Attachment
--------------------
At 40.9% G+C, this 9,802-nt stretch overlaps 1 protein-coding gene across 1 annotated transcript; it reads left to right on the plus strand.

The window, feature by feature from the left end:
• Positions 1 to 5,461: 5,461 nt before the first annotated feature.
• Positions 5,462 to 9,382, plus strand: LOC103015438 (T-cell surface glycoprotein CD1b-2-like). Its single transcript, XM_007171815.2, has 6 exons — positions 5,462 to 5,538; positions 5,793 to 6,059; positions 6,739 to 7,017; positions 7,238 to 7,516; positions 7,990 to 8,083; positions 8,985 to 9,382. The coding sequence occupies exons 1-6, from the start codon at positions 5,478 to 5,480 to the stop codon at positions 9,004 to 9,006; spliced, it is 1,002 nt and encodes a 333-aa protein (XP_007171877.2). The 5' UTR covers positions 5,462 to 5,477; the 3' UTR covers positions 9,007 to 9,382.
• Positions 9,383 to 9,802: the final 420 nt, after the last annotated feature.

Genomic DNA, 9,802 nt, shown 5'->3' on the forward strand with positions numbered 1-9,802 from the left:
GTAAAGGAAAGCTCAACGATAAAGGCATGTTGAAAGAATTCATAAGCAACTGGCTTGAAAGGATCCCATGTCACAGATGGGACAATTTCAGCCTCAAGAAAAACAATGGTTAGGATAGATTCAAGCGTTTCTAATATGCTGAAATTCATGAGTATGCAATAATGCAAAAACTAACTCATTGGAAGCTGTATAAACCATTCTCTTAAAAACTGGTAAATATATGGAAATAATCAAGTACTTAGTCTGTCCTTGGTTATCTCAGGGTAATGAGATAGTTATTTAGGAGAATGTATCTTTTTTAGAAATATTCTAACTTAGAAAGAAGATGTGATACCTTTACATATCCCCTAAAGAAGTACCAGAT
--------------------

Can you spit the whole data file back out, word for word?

At 40.9% G+C, this 9,802-nt stretch overlaps 1 protein-coding gene across 1 annotated transcript; it reads left to right on the plus strand.

The window, feature by feature from the left end:
• Positions 1 to 5,461: 5,461 nt before the first annotated feature.
• Positions 5,462 to 9,382, plus strand: LOC103015438 (T-cell surface glycoprotein CD1b-2-like). Its single transcript, XM_007171815.2, has 6 exons — positions 5,462 to 5,538; positions 5,793 to 6,059; positions 6,739 to 7,017; positions 7,238 to 7,516; positions 7,990 to 8,083; positions 8,985 to 9,382. The coding sequence occupies exons 1-6, from the start codon at positions 5,478 to 5,480 to the stop codon at positions 9,004 to 9,006; spliced, it is 1,002 nt and encodes a 333-aa protein (XP_007171877.2). The 5' UTR covers positions 5,462 to 5,477; the 3' UTR covers positions 9,007 to 9,382.
• Positions 9,383 to 9,802: the final 420 nt, after the last annotated feature.

Genomic DNA, 9,802 nt, shown 5'->3' on the forward strand with positions numbered 1-9,802 from the left:
GTAAAGGAAAGCTCAACGATAAAGGCATGTTGAAAGAATTCATAAGCAACTGGCTTGAAAGGATCCCATGTCACAGATGGGACAATTTCAGCCTCAAGAAAAACAATGGTTAGGATAGATTCAAGCGTTTCTAATATGCTGAAATTCATGAGTATGCAATAATGCAAAAACTAACTCATTGGAAGCTGTATAAACCATTCTCTTAAAAACTGGTAAATATATGGAAATAATCAAGTACTTAGTCTGTCCTTGGTTATCTCAGGGTAATGAGATAGTTATTTAGGAGAATGTATCTTTTTTAGAAATATTCTAACTTAGAAAGAAGATGTGATACCTTTACATATCCCCTAAAGAAGTACCAGAT